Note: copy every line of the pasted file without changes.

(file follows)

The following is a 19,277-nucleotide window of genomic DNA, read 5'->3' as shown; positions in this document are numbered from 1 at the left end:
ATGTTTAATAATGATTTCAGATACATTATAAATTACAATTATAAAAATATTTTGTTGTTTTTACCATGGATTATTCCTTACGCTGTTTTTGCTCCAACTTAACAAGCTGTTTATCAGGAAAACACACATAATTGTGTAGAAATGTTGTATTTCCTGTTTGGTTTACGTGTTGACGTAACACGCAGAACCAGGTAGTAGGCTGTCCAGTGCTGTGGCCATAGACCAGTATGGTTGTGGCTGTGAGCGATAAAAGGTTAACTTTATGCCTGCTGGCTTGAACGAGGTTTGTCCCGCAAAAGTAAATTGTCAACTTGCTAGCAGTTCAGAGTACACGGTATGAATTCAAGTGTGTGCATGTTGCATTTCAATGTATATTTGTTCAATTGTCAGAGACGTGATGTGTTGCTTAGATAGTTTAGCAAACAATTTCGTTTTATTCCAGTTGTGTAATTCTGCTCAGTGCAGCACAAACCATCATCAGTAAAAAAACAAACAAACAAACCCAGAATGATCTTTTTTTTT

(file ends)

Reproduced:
The following is a 19,277-nucleotide window of genomic DNA, read 5'->3' as shown; positions in this document are numbered from 1 at the left end:
ATGTTTAATAATGATTTCAGATACATTATAAATTACAATTATAAAAATATTTTGTTGTTTTTACCATGGATTATTCCTTACGCTGTTTTTGCTCCAACTTAACAAGCTGTTTATCAGGAAAACACACATAATTGTGTAGAAATGTTGTATTTCCTGTTTGGTTTACGTGTTGACGTAACACGCAGAACCAGGTAGTAGGCTGTCCAGTGCTGTGGCCATAGACCAGTATGGTTGTGGCTGTGAGCGATAAAAGGTTAACTTTATGCCTGCTGGCTTGAACGAGGTTTGTCCCGCAAAAGTAAATTGTCAACTTGCTAGCAGTTCAGAGTACACGGTATGAATTCAAGTGTGTGCATGTTGCATTTCAATGTATATTTGTTCAATTGTCAGAGACGTGATGTGTTGCTTAGATAGTTTAGCAAACAATTTCGTTTTATTCCAGTTGTGTAATTCTGCTCAGTGCAGCACAAACCATCATCAGTAAAAAAACAAACAAACAAACCCAGAATGATCTTTTTTTTT